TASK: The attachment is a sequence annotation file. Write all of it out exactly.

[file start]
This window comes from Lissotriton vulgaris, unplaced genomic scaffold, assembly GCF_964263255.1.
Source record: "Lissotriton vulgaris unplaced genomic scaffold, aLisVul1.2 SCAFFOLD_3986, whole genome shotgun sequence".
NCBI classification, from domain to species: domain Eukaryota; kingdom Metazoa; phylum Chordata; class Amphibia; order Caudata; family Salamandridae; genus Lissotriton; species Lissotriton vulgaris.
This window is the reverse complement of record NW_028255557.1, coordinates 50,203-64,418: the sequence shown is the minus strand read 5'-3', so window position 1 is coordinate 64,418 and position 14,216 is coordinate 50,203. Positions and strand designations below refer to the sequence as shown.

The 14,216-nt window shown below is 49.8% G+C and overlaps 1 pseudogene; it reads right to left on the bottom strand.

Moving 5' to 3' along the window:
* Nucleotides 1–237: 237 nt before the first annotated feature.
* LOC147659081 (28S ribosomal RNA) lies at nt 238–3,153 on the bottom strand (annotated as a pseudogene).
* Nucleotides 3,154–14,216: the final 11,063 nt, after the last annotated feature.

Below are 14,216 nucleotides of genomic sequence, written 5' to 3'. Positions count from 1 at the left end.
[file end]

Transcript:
This window comes from Lissotriton vulgaris, unplaced genomic scaffold, assembly GCF_964263255.1.
Source record: "Lissotriton vulgaris unplaced genomic scaffold, aLisVul1.2 SCAFFOLD_3986, whole genome shotgun sequence".
NCBI classification, from domain to species: domain Eukaryota; kingdom Metazoa; phylum Chordata; class Amphibia; order Caudata; family Salamandridae; genus Lissotriton; species Lissotriton vulgaris.
This window is the reverse complement of record NW_028255557.1, coordinates 50,203-64,418: the sequence shown is the minus strand read 5'-3', so window position 1 is coordinate 64,418 and position 14,216 is coordinate 50,203. Positions and strand designations below refer to the sequence as shown.

The 14,216-nt window shown below is 49.8% G+C and overlaps 1 pseudogene; it reads right to left on the bottom strand.

Moving 5' to 3' along the window:
* Nucleotides 1–237: 237 nt before the first annotated feature.
* LOC147659081 (28S ribosomal RNA) lies at nt 238–3,153 on the bottom strand (annotated as a pseudogene).
* Nucleotides 3,154–14,216: the final 11,063 nt, after the last annotated feature.

Below are 14,216 nucleotides of genomic sequence, written 5' to 3'. Positions count from 1 at the left end.